Kurdish Leader: Kurds ‘Revising’ Ties to U.S. After Trump Refused Support

Islamic State

The Trump administration’s opposition to the independence referendum approved by northern Iraq’s Kurdistan Regional Government (KRG) has prompted the Kurds to consider “revising” its mutually beneficial relationship with the United States, according to the region’s former president.

In an interview with National Public Radio (NPR), former KRG President Masoud Barzani, who remains an active Peshmerga fighter, suggested that America’s objections to Iraqi Kurdistan’s independence efforts may ultimately push the Kurds towards Russia.

“I can say we are going to have a very serious revising of the [KRG’s] relationship [with the U.S.],” declared the former president through an interpreter.

“The love, the hope, and the trust that the [Kurdish] people have in the U.S. has declined and is decreasing day after day,” he later affirmed.

Barzani, who recently stepped down from the KRG president post, blasted the United States for allegedly remaining “silent” on Baghdad resorting to Iraqi government-sponsored Shiite militias affiliated with Iran to coerce the KRG into abandoning its independence efforts.

U.S. Secretary of State Rex Tillerson recently urged the Iranian-backed Shiite militias—known as al-Hashd al-Shaabi, Arabic for Popular Protection Forces (PMF/PMU)—to “go home.”

U.S. forces have been fighting ISIS jihadists in Iraq alongside PMU forces, prompting a top American commander to praise the Shiite troops for their contribution to the fight against the Sunni terrorist group.

Speaking to reporters on the condition of anonymity, a senior U.S. official explained that the Trump administration position is that the Iran-allied Shiite fighters must “go home or … integrate into the Iraqi security forces.”

Late last year, the Baghdad government legalized the PMU as an independent component of the Iraqi military.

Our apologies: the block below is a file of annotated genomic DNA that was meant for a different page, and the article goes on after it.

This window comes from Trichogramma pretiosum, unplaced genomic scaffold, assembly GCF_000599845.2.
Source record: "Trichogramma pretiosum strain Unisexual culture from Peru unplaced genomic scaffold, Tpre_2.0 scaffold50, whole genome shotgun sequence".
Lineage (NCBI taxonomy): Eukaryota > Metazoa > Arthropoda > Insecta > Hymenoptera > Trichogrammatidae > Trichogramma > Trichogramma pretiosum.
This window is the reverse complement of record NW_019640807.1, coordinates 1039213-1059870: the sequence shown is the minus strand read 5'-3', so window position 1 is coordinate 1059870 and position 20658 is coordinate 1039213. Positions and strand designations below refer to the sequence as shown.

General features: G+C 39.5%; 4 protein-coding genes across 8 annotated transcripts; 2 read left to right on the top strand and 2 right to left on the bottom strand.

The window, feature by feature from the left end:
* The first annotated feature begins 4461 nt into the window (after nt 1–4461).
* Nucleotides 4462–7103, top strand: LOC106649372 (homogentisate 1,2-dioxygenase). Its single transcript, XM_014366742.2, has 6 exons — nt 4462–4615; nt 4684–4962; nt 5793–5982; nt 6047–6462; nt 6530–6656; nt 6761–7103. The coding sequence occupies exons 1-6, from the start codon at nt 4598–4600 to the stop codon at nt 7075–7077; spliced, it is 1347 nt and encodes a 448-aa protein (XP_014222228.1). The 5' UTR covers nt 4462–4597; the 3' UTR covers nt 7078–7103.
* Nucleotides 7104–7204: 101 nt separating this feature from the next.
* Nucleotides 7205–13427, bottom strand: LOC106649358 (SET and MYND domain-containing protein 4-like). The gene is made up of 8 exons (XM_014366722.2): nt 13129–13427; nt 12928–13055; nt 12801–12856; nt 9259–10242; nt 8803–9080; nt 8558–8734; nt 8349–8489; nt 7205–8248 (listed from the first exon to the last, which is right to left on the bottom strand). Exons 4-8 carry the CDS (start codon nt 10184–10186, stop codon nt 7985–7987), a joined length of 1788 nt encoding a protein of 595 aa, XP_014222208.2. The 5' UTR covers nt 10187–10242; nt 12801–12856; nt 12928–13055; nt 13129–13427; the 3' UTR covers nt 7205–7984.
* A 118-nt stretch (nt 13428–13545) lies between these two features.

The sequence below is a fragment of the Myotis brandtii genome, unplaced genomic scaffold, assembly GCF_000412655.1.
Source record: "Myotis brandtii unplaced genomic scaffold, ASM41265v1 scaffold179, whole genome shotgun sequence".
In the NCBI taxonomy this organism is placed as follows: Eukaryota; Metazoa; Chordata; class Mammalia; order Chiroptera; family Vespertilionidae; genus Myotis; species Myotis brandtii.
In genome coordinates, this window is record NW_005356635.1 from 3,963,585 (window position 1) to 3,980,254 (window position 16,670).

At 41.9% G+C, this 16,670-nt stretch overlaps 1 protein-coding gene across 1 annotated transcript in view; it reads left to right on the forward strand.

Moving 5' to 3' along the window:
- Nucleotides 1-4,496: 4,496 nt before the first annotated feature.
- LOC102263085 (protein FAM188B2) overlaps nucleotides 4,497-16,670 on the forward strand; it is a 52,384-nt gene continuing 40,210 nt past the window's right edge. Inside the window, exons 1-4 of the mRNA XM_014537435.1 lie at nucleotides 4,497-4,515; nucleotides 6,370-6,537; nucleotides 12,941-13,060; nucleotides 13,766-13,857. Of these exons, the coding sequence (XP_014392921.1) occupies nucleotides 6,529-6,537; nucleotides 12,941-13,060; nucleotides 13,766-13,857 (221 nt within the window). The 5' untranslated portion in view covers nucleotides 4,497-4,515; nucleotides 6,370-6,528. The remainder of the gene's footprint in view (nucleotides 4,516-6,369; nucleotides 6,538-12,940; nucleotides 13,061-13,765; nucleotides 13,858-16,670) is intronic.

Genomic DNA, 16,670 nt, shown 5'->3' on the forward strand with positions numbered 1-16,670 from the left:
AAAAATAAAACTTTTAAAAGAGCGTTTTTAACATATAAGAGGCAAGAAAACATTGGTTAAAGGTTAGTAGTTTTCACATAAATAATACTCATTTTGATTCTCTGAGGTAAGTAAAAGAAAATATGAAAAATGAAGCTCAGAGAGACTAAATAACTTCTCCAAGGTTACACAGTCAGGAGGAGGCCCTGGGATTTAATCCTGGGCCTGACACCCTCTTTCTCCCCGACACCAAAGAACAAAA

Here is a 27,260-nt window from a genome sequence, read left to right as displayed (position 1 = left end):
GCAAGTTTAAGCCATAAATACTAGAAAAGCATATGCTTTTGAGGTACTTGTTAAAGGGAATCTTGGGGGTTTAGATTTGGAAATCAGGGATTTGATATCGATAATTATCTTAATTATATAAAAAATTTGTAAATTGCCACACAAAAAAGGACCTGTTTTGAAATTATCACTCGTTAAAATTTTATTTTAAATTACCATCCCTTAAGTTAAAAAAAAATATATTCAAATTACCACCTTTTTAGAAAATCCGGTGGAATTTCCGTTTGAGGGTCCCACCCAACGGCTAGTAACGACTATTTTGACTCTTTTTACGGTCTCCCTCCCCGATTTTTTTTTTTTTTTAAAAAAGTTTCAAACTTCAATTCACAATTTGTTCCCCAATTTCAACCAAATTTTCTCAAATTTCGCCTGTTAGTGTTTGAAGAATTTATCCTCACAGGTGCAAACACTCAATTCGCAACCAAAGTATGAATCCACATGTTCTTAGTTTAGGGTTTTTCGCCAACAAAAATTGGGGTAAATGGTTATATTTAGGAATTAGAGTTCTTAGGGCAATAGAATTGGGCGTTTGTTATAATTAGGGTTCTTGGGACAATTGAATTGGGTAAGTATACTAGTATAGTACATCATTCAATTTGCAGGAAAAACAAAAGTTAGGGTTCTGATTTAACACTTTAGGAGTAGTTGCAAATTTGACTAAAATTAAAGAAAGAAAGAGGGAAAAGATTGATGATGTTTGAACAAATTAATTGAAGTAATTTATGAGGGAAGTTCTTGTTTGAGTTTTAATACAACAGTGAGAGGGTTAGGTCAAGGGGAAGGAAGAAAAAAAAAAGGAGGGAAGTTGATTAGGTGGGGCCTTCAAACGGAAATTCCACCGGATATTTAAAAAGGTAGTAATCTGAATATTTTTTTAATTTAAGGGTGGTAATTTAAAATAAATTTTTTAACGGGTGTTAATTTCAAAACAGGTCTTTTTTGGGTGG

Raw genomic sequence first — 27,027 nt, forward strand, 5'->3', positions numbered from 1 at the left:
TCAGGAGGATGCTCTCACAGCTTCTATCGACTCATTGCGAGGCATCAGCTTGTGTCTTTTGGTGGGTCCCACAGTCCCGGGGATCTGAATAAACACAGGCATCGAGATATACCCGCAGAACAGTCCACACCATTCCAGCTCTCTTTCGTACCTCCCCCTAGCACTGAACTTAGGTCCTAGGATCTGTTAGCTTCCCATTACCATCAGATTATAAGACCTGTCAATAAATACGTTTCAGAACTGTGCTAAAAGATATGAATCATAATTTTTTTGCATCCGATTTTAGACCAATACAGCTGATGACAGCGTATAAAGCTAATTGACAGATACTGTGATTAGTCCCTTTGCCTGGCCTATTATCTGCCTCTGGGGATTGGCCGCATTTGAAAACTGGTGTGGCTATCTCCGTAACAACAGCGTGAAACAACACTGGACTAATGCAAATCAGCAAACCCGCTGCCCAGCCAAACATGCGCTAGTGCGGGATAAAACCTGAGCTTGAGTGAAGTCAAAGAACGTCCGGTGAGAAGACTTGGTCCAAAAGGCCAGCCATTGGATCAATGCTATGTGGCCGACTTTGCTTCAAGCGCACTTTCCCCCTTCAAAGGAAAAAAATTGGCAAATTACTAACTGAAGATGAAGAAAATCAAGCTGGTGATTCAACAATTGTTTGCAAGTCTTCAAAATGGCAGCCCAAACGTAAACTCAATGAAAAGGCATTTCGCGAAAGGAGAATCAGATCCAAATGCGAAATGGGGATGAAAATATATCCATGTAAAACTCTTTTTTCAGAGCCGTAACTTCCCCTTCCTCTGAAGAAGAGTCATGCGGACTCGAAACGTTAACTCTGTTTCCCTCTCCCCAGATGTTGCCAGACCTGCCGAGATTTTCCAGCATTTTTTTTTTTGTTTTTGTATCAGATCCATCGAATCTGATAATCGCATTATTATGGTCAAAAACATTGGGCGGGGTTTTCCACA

While the United States joined Baghdad, Iran, Turkey, and Syria in coming out against the September 25 independence referendum, Russia acknowledged the KRG’s “right” to hold the vote.

Despite Kurds overwhelmingly voting in favor of a sovereign Kurdistan state, the United States has doubled down on its opposition, urging the KRG to cancel the results.

Meanwhile, Russian President Vladimir Putin said in the wake of the referendum that the Kremlin is exercising a policy of “non-interference.”

Baghdad’s use of military force to resolve its differences with the autonomous KRG region has killed 60 Kurdish fighters and injured more than 150 others, Jabar Yawar, the secretary-general of the Peshmerga Ministry told reporters on Sunday.

Barzani told NPR the Kurds were shocked their Americans allies did “nothing” to stop attacks carried out by Shiite fighters.

PMU troops “were using the American weapons, Abram (ph) tanks and the others that the American government gave it to the Iraqi army to use them in the fight against ISIS [Islamic State]. But they used it against the people, and the Americans stayed silent,” he said. “That was not expected.”

Human rights advocates, namely Amnesty International, have accused PMU fighters of using U.S.-supplied weapons to carry out war crimes against Sunni civilians in the recent past.

Iraqi Kurds are predominantly Sunni.

Several news outlets have documented atrocities carried out by PMU fighters, including the torturing and killing Sunni civilians while fighting the Islamic State (IS), also known as ISIS and ISIL.

Barzani noted that the Kurds have been close U.S. allies since 2003, noting that “Kurdish fighters, often unpaid and under-equipped, fought and died battling al-Qaeda and IS on behalf of the international community.”

U.S. military officials have deemed the KRG’s Peshmerga troops to be one of the most effective partners in the U.S.-led coalition’s war against ISIS.


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